Christopher Nolan's newest instalment, Tenet, is one of the most remarkable Nolan movies ever to grace the screen. All the confusion, messy timelines, and boggling twists from his earlier works, but with more of a spy movie feel. The movie’s main character doesn't even have a name. Portrayed by John David-Washington, the protagonist is a special operative given the task of stopping a world-ending event.
Tenet is one part spy movie, one part trippy Nolan classic. Watching this movie was witnessing an epic of cinema. The soundtrack, action sequences, and plot explanation by Pattinson’s character Neil culminated into, perhaps, Nolan’s best work. The Protagonist works with Neil, who teaches him the inner workings of inverted materials, which is the thing that makes Tenet look so wonky in all the trailers. Using this new technology, they work together to stop a doomsday event set in motion by a Russian mobster, whose wife Kat works with Neil and The Protagonist to stop her husband, Sator. There are also politics involved because the first mission that Neil and The Protagonist run is to find more about this weapons conglomerate that Sator is a part of. Throughout the movie, the Protagonist learns more and more about this new form of weapons called inversion, and about two-thirds of the way through the film finds out that you can invert people. He ends up fighting a future, or at least a different form of Neil, which leads Neil to spill the beans on the implications of inversion tech.
The name of the movie, Tenet, is a palindrome, the same backwards and forwards. This is a nod to the plot dynamic, but is this a way to unravel the windy story?
This is where the plot gets exceptionally muddled. Because in the end, after the epic action sequence that runs backwards and forwards, Neil reveals that he must invert himself to go back in time and make sure things go right and the battle is won all over again. So does Neil live the same way backwards and forwards, or are there more versions of Neil than we think? Who’s to say. The name of the movie, Tenet, is a palindrome, the same backwards and forwards. This is a nod to the plot dynamic, but is this a way to unravel the windy story? Perhaps. One key thing to remember is that we see Neil’s keychain on his backpack in the very first scene in the movie. But we don’t actually ‘meet’ Neil until later in the film.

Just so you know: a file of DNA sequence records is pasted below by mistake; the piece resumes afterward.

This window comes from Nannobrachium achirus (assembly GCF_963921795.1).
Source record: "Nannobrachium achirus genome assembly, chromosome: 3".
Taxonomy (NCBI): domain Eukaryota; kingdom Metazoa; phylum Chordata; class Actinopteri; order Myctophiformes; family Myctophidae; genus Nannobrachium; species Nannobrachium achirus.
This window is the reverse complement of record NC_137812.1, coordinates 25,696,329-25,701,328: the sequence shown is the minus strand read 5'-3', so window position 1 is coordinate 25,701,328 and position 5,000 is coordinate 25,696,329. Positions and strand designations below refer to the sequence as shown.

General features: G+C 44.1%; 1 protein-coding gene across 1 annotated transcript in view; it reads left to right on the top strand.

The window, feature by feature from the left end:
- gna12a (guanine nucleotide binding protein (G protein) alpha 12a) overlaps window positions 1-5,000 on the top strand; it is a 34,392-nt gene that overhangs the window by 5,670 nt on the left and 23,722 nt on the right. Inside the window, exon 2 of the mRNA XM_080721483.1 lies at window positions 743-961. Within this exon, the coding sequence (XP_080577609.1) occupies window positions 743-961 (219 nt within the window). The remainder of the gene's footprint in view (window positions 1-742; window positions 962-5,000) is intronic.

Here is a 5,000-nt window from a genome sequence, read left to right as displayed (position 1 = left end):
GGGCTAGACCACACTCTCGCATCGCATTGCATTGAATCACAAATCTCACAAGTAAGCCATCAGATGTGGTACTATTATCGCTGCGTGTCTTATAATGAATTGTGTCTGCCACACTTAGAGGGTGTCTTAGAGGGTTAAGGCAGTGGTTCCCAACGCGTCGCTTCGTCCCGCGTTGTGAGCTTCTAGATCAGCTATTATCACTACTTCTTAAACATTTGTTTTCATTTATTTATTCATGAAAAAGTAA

However, we know that Neil has to invert himself to go back for the final battle, but does he continue living ‘backwards’ to go for saving The Protagonist in the initial theatre scene, or is Neil just there without us knowing? Neil says that though it's the end of their relationship for The Protagonist, it was only the beginning for Neil. Essentially, they are passing each other on the timeline, but who is moving in what direction? We’ve seen this pair inverted earlier in the movie, but who’s to say what the situation is at the end. It is implied that Neil must go inverted, but the possibilities for how the inversion works are endless.
This part makes your head spin because this leads to the conclusion that there are multiple iterations of the main characters running around and back and forth through the timelines. It is completely disorienting, and as with most of Nolan’s works, requires a second viewing to appreciate fully. It is not quite as formulaic as Inception and messes with time more than Interstellar. In a way, it feels most similar to The Prestige - at least in terms of different iterations or copies of the same character.
All in all, Tenet is an epic Nolan film. Until now, he was best known for Interstellar or Inception, Tenet has changed the game. It is more than just a new take on an old trope. It completely revitalises the spy movie genre while sticking to the storyline where the main characters have to stop a doomsday event. Tenet is something else entirely. Whatever it is, it is an excellent movie.